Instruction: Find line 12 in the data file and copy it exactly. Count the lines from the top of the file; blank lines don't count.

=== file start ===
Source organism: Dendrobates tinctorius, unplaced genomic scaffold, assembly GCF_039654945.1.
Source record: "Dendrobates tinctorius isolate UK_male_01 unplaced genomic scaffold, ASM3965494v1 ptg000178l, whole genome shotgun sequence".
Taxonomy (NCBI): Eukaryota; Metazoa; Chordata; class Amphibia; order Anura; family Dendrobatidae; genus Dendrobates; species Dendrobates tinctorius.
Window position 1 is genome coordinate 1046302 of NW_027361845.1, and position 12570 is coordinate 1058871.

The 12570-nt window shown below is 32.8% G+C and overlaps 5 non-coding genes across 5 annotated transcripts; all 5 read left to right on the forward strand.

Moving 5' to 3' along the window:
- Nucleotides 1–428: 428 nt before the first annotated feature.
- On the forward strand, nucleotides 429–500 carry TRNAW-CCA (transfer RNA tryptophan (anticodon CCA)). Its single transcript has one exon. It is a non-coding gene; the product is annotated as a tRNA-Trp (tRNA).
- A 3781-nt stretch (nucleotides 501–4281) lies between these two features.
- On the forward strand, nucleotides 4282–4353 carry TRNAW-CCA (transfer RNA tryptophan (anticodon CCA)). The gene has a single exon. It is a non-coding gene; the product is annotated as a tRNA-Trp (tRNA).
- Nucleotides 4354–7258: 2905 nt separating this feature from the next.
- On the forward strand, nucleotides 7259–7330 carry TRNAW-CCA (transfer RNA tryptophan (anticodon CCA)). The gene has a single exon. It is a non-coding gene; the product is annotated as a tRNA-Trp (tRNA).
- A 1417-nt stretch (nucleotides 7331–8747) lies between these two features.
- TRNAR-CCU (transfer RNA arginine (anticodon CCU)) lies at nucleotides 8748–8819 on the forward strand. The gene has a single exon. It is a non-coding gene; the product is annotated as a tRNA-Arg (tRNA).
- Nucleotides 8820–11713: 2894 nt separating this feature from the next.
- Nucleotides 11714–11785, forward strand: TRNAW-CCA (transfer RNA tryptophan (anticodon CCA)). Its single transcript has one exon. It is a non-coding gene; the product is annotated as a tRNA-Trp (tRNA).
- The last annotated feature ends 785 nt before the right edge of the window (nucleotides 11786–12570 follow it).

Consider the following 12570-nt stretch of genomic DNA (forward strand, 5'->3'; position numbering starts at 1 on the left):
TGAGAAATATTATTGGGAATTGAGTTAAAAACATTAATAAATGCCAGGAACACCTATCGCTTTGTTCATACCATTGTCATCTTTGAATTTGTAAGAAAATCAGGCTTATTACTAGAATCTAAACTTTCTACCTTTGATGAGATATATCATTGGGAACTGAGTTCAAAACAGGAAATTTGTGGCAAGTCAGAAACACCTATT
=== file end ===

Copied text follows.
- On the forward strand, nucleotides 7259–7330 carry TRNAW-CCA (transfer RNA tryptophan (anticodon CCA)). The gene has a single exon. It is a non-coding gene; the product is annotated as a tRNA-Trp (tRNA).